Middle East studies in the News
Joseph Massad and Nadia Abu El Haj at Columbia/Barnard
by Emmet Trueman
The Joseph Massad and Nadia Abu El Haj cases present an interesting question: Should alumni, donors, and taxpayers - in the case of public institutions - have a voice in university hiring decisions?
Granted, the two cases are different. Joseph Massad is a mediocre scholar, though not worse than many. He is controversial because he shoots his mouth off, coming out with a lot of anti-Semitic nonsense off the cuff, in the classroom, and in the popular press.
Nadia Abu El Haj, by contrast, is a mere pseudo-scholar. She is the author of a single published book that denies the existence of the ancient Israelite kingdoms. It would be considered crank scholarship if not for the fashionable post-colonial, anti-Israel prose in which it is couched. Alumna are entitled to be outraged. And yet the Barnard and Columbia faculty are defending their right to tenure this propagandist because, well, apparently because they resent the fact that the alumnae are up in arms about her. Okay, also because a lot of them reallly like her anti-Israel politics and the cool, radical chic feeling that having a genuine Palestinian on faculty lends to the campus. Still, this fight appears to be largely about the right of university faculties to do as they please with no adult supervision.
But surely the adults, the administrators and trustees, have some responsibilities here. Barnard is not a wealthy school. And while much of the faculty harbors an irrational hatred of the Jewish State, few alumnae do. Should the fact that alumnae donations may fall be a factor in this decision?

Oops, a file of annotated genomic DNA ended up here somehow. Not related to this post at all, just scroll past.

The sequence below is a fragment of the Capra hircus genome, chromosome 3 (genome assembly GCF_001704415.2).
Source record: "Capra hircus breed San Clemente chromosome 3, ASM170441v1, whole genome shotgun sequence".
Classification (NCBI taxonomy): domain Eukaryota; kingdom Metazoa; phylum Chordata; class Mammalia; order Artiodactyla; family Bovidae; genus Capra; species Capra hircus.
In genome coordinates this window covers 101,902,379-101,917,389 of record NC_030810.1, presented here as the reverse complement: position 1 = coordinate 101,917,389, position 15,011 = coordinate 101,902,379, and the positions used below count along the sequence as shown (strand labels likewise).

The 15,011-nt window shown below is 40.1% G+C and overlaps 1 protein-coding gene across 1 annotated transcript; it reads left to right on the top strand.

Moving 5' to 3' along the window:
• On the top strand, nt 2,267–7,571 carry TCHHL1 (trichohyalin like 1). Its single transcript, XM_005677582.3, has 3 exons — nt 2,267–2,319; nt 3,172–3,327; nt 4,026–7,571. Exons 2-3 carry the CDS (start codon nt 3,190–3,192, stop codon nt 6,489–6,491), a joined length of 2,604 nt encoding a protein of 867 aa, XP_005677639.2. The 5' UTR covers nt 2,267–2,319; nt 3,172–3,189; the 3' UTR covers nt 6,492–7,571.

Or, put it another way, since the two cases Sol posted about today involve Columbia. What are the ethics of accepting money from donors who would like to dismantle the Jewish State to create an endowed chair named after Edward Said, a man who worked hard to dismantle the Jewish State, and appointing as its first occupant Rashid Khalidi, a sometime PLO consultant and spokesman who works assiduously to dismantle the Jewish State?
If hiring a stridently political professor in order to get a large endowment is acceptable - and Columbia did agree to hire the highly political Rashid Khalidi in order to get that generous endowment – they why is denying tenure to Joseph Massad or to Nadia Abu El Haj in order to protect the flow of alumni donations unacceptable?Note: Articles listed under "Middle East studies in the News" provide information on current developments concerning Middle East studies on North American campuses. These reports do not necessarily reflect the views of Campus Watch and do not necessarily correspond to Campus Watch's critique.
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